Mountain States

Polis Wants You to Know He Supports Fracking, Really

It was certainly good to hear from the Polis for Colorado campaign this morning, especially when they wrote to Energy In Depth to clarify that “Jared Polis has never supported a ban on fracking.”

In fact, his campaign was emphatic about Polis’ support for fracking, writing that our recent post focused on U.S. Sen. Michael Bennet’s support of Colorado’s oil and gas industry should be updated immediately and “will follow-up as necessary.”

For those of us in Colorado’s oil and gas industry, it’s easy to see why anyone running for office would support oil and gas development. Here in Colorado, oil and gas is important, as more than 230,000 people are employed by the industry in the state and the industry provides nearly $1.2 billion to state and local governments which will go back to the community, funding public service, education and many other necessities.

Alienating an entire industry during a statewide run for office doesn’t typically help a candidate win more votes.

The Polis campaign reached out to Energy In Depth after we posted a blog last night calling attention to Sen. Bennet’s interview where he once again noted his support for Colorado’s oil and gas industry. In that post, we included one line that notes that Polis has a long history of teaming up with anti-fossil fuel organizations and supporting anti-fracking ballot measures in Colorado.

Here is that line:

“Polis has a history of siding with activist groups, supporting ban-fracking initiatives.”

Now, let’s get back to the matter at hand. What does Jared Polis’ track record look like on the fracking issue in Colorado?

  • First, the Denver media has spent considerable time looking into this issue. There is a recent Denver Post story that noted comments from anti-fracking activists and the plaintiff of the Martinez vs. Colorado Oil and Gas Conservation Commission (COGCC) case that seeks to ban fracking through changing the way that the COGCC issues permits, an effort that Polis supports.

“The problem with Jared is I’m not sure which Jared will show up,” Xiuhtezcatl Martinez, a prominent environmental activist from Boulder, wrote in a Facebook post.

  • A Politico article from 2014 stated that “Polis is quietly financing a series of statewide ballot measures to allow Colorado cities and counties to regulate, zone and even ban fracking, the commonly used process in which a pressurized mix of water, sand and chemicals are pumped deep below the surface of the earth to loosen natural gas deposits for extraction,” and that Polis’ position on the subject jeopardized the Democratic party in the state.
  • A Boulder Weekly story from 2014 that provides a reaction to Polis pulling the plug on the setback ballot proposal campaign he was funding gives a clear idea of Polis’ engagement with anti-fracking initiatives:

“Within hours of the breaking news that the anti-fracking ballot measures were not going to make it onto this year’s ballot, Boulder Weekly began receiving copies of an email that had been sent out by Nick Passanante, the campaign director for Safe. Clean. Colorado., the group funded by Polis that controlled the measures.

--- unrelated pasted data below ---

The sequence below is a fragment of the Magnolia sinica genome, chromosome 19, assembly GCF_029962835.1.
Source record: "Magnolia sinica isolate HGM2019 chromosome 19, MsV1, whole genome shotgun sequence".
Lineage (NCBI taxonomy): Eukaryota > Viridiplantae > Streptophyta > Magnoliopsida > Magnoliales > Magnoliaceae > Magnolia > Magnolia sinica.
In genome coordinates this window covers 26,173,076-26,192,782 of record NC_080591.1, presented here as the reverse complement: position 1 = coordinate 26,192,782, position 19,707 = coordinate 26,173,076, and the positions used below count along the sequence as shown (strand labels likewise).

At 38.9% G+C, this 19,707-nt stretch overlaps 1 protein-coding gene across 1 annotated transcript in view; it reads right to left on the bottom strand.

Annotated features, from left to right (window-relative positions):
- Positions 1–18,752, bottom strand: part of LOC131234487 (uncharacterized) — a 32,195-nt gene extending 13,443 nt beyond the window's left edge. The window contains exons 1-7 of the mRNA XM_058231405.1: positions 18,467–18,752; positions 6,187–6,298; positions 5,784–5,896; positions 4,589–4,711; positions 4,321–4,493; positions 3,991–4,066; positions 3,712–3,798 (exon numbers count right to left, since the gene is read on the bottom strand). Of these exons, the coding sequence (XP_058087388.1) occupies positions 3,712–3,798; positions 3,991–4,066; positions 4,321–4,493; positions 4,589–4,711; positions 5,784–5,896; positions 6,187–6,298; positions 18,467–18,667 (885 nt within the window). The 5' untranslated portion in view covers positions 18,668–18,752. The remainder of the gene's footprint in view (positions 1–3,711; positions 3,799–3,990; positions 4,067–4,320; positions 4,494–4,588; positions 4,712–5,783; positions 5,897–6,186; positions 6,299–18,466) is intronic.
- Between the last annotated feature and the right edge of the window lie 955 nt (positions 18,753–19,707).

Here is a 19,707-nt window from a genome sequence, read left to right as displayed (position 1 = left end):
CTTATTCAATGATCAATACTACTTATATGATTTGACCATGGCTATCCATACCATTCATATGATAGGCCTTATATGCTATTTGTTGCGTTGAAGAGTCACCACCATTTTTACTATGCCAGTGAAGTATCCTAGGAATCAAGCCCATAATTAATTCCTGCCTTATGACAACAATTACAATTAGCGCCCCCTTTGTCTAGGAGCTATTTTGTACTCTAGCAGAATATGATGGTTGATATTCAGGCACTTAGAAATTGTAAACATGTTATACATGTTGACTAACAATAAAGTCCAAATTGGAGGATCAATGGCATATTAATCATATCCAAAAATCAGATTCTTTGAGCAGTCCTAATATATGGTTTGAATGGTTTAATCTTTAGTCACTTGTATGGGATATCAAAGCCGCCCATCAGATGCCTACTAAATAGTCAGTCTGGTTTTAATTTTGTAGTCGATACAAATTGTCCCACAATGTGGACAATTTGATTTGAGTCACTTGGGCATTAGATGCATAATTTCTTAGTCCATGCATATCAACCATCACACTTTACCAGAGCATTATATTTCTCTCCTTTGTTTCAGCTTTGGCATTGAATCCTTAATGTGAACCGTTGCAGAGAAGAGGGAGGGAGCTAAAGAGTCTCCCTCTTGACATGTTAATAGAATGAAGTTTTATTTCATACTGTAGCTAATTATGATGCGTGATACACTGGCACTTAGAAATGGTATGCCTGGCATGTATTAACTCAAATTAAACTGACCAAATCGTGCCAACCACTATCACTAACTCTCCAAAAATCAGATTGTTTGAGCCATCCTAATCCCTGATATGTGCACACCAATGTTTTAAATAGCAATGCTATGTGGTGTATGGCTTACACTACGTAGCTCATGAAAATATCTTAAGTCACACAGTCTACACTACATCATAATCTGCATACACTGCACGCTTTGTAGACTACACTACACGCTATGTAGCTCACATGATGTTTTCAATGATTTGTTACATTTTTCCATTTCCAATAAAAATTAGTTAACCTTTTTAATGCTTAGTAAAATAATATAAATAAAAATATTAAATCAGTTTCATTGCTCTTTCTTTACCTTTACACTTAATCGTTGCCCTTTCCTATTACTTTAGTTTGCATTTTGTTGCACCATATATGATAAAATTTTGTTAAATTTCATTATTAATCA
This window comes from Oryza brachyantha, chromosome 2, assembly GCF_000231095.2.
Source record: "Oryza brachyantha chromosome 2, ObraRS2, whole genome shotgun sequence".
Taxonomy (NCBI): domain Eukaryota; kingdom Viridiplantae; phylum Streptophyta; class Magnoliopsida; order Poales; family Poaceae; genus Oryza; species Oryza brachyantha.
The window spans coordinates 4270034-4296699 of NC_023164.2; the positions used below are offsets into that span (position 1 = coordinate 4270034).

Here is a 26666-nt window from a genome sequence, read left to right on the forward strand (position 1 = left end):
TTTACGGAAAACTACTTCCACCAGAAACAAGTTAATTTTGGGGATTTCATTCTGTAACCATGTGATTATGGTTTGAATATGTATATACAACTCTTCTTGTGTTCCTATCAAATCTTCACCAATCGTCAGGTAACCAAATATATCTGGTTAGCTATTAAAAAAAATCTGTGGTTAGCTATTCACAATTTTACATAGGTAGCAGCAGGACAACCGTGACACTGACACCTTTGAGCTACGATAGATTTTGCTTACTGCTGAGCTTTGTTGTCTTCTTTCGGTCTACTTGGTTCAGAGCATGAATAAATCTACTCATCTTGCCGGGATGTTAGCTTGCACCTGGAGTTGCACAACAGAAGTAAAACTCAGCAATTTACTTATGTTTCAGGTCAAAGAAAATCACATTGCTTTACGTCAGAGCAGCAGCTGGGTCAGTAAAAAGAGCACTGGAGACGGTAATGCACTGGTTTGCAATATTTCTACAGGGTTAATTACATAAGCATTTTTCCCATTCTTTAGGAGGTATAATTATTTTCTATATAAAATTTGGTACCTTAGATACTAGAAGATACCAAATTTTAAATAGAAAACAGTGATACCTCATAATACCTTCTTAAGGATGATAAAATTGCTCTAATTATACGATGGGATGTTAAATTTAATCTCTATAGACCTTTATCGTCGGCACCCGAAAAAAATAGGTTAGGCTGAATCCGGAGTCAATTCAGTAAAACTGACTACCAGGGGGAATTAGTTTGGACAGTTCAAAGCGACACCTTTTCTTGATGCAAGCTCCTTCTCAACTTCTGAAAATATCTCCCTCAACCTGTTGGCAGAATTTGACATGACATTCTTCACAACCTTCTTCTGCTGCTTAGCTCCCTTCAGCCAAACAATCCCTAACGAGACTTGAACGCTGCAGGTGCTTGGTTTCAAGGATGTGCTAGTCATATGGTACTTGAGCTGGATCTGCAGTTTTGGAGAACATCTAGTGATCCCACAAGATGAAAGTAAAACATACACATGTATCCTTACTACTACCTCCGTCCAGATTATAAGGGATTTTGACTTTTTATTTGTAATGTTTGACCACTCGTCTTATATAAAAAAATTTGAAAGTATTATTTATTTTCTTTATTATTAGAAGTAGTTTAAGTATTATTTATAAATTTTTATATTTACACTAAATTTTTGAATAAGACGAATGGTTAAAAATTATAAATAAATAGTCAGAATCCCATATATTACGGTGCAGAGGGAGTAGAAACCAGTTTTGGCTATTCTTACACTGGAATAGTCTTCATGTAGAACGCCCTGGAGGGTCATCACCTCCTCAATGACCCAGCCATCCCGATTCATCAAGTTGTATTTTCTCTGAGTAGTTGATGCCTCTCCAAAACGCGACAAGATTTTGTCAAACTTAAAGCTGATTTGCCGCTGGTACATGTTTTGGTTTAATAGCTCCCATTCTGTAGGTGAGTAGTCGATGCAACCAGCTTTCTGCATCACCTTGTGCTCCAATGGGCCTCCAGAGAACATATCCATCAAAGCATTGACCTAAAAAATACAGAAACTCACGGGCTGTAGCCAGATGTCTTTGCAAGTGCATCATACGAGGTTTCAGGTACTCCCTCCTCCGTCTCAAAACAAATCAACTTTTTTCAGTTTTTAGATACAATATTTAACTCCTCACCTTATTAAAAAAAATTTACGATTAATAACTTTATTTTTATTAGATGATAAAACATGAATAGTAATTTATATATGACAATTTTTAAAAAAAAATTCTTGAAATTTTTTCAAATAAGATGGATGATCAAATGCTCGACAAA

The email apologized to activists in the anti-fracking movement for blindsiding them with the decision to pull the measures and explained that the concessions from [Colorado Gov. John] Hickenlooper were the best outcome that could be arranged under the circumstances.”

  • And then there is endorsement of the Sierra Club in the Democratic primary. We wrote about that too. Sierra Club’s Colorado Chapter has endorsedPolis and contributed $600,000 contribution to his campaign. This is the same Sierra Club whose stated goal is to ban fracking and supported the 2016 anti-fracking ballot measure and this year’s 2,500-foot setback ballot proposal, the one that Jared Polis says he’s not supporting this go around.
  • In 2014, Polis backeda similar pair of statewide initiatives but pulled his support after Gov. Hickenlooper described them as “radical” and “extreme measures that would drive oil and gas out of Colorado.” That same year, billionaire activist Tom Steyer held talks with Polis about splitting the cost of putting anti-fracking measures on the statewide ballot.
  • In continuing this trip down memory lane, Polis stood alongsideJosh Fox, “ban fracking” activist and Gasland director, and Hollywood actor and anti-fracking activist Mark Ruffalo during a 2015 FRAC Act press conference and rally in Washington, D.C.

Source: NRDC

  • And in 2011, Polis hosteda Capitol Hill press conference for Josh Fox as seen below.

Source: Earthworks

“We’re willing to fight hard on our end here in Congress, but change happens when our citizens demand action. Josh Fox and Mark Ruffalo have done an amazing job bridging the gap between government policy and grassroots support and built up an army of believers devoted to the cause.” (emphasis added)

Conclusion:

Again, we appreciate the Polis campaign for reaching out to try and clarify his position on oil and gas development. His past record does need a lot of explaining. But in the end, Polis needs to provide reassurance on the fracking issue because it’s “important that correct, accurate information,” be made available to Colorado voters.

1 Comment
  • Ethan Bellamy
    Posted at 10:14h, 26 July Reply

    Hey folks – How do we reconcile the Dems’ main guy, Polis, backing off from Initiative 97, while the State committee does just the opposite and endorses it: https://coloradopolitics.com/colorado-democrats-fracking/

    Who is controlling whom? Who will roll over? Is Polis giving up the strategy of going centrist for the general election?

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